Negative space, or “white space,” is the area between or around the main subject of a photo. It is often used to draw your eye towards the key elements of a composition, and when used effectively, it can turn a snapshot into a masterpiece.
Unfortunately, it’s one of those photography “rules” that is often misunderstood. So, today we’re going to dive a little deeper into how to use negative space to transform your images.
What is Negative Space?
If the subject of a photo is considered “positive space,” then negative space can be defined as the area surrounding the main subject. For example, in the above image, the woman’s face is the main subject. The blank space in front of her is negative space.
Negative space emphasizes the main subject of a photo by drawing your eye towards that subject. In some cases, it allows the subject to “move,” and in other cases, it creates “breathing room,” that give your eyes a place to rest. Negative space can prevent your image from appearing too cluttered and will ultimately create a a more appealing image.
Negative space, when used effectively, provides a natural balance against the positive space within the photo. Getting this balance right isn’t always easy and can be rather subjective. Just keep practicing until it becomes natural.
How Do You Use Negative Space?
If you consider yourself a photography novice, you may be struggling with what does or does not look good with regard to composition. Just as technical skills are developed over time, so does your eye.
Therefore, before you can think about how to use negative space, you must first consider the story you are trying to tell with your photograph. For example, in the image below, you see a small baby in his crib. This may not seem like much to you, but to his mother, she will remember how tiny he was in his crib those first few weeks. By keeping the composition simple and using negative space, the focus stays on this sweet baby boy while also telling a story.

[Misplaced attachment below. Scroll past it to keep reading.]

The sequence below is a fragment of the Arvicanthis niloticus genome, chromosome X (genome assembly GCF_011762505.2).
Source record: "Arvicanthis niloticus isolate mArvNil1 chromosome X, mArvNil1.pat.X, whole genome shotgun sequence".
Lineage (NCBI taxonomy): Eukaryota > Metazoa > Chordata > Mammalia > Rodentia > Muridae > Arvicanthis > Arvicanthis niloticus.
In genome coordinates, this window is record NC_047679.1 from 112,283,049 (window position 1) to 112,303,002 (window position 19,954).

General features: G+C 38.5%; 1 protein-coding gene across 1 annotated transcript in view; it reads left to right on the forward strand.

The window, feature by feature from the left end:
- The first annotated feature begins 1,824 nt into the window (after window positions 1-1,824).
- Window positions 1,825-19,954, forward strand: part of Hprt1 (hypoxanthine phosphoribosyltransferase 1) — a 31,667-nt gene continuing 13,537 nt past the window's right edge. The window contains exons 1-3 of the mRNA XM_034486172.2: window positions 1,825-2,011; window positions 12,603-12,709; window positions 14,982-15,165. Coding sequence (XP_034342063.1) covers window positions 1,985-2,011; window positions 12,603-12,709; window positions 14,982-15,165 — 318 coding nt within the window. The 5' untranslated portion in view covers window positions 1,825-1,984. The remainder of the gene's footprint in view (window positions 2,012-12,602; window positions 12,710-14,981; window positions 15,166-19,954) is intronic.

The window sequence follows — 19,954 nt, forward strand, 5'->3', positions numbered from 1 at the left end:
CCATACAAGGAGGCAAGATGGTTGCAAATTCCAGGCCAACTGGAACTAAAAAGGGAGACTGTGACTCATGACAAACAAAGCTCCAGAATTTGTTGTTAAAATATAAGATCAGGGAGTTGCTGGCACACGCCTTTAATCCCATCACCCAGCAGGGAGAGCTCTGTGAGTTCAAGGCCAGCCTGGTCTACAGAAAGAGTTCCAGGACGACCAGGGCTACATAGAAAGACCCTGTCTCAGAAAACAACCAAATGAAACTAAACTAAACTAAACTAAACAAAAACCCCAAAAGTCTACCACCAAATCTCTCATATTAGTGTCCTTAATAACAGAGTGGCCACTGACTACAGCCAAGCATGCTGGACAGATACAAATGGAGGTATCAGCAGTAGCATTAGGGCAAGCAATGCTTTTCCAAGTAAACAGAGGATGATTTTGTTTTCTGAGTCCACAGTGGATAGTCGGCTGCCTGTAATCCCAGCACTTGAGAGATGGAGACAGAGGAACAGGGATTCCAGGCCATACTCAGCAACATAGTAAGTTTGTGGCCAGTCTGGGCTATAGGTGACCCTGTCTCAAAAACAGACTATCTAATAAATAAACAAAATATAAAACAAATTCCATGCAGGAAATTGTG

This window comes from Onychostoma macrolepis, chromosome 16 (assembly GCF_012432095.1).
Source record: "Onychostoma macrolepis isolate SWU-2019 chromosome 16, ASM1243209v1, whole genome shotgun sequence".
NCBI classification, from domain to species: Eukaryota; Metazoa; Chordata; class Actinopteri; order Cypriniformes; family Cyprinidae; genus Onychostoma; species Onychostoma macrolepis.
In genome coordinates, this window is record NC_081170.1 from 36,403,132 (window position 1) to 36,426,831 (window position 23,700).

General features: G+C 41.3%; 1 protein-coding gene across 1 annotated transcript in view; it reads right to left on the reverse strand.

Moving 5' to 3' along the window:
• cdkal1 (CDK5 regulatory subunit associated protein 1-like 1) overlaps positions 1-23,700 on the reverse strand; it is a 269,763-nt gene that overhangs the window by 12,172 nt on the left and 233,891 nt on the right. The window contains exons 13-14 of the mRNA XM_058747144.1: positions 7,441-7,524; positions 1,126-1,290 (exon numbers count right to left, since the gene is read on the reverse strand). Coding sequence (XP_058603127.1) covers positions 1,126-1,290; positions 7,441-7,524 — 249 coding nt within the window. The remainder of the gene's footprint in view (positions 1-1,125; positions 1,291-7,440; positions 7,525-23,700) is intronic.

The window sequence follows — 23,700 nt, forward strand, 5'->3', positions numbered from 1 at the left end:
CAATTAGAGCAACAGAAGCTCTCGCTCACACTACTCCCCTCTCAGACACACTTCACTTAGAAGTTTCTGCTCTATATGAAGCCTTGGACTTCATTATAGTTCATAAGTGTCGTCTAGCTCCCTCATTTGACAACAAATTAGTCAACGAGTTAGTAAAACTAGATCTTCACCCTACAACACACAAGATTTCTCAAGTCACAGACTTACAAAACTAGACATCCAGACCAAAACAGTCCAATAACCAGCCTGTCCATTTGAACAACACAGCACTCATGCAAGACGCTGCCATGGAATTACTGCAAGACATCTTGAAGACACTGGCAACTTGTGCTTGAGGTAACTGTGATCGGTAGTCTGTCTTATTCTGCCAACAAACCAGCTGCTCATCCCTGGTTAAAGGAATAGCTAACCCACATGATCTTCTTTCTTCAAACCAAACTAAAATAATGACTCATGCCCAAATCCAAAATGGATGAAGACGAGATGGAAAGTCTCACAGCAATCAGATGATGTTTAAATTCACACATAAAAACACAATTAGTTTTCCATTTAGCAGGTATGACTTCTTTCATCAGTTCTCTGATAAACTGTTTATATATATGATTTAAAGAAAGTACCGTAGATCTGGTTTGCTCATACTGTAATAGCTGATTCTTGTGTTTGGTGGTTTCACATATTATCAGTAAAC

You can do the same thing with your own photographs.
When framing your images, adjust your composition (you will likely need to physically adjust yourself/your angle/your position while looking in your viewfinder) until the positive and negative spaces in the shot are balanced against one another. Allow plenty of empty space around your main subject. You can always move in closer for additional shots (or crop in post-processing), but it is difficult (and often impossible) to add back negative space.
Practice the art of negative space by using one of your child’s toys and experimenting with various compositions.
We love the idea of placing the toy in the right side of the frame to allow negative space on the left side. Then reverse such that the toy is on the left. Readjust the toy so it’s in the bottom third of the frame; and again in the upper third of the frame. Continue this experiment with other subjects: bugs, architecture, your children, etc. Over time, you’ll find that you prefer one side of the frame over another (for example, right handed people tend to shoot their images on the right hand of the screen).
We don’t expect you to master the use of negative space overnight. Like anything, it takes practice. Start by recognizing the main subject in your photographs and consider each individual element in your composition, which will lead to much stronger photographs over time.
Photo Credits: Ashley Sisk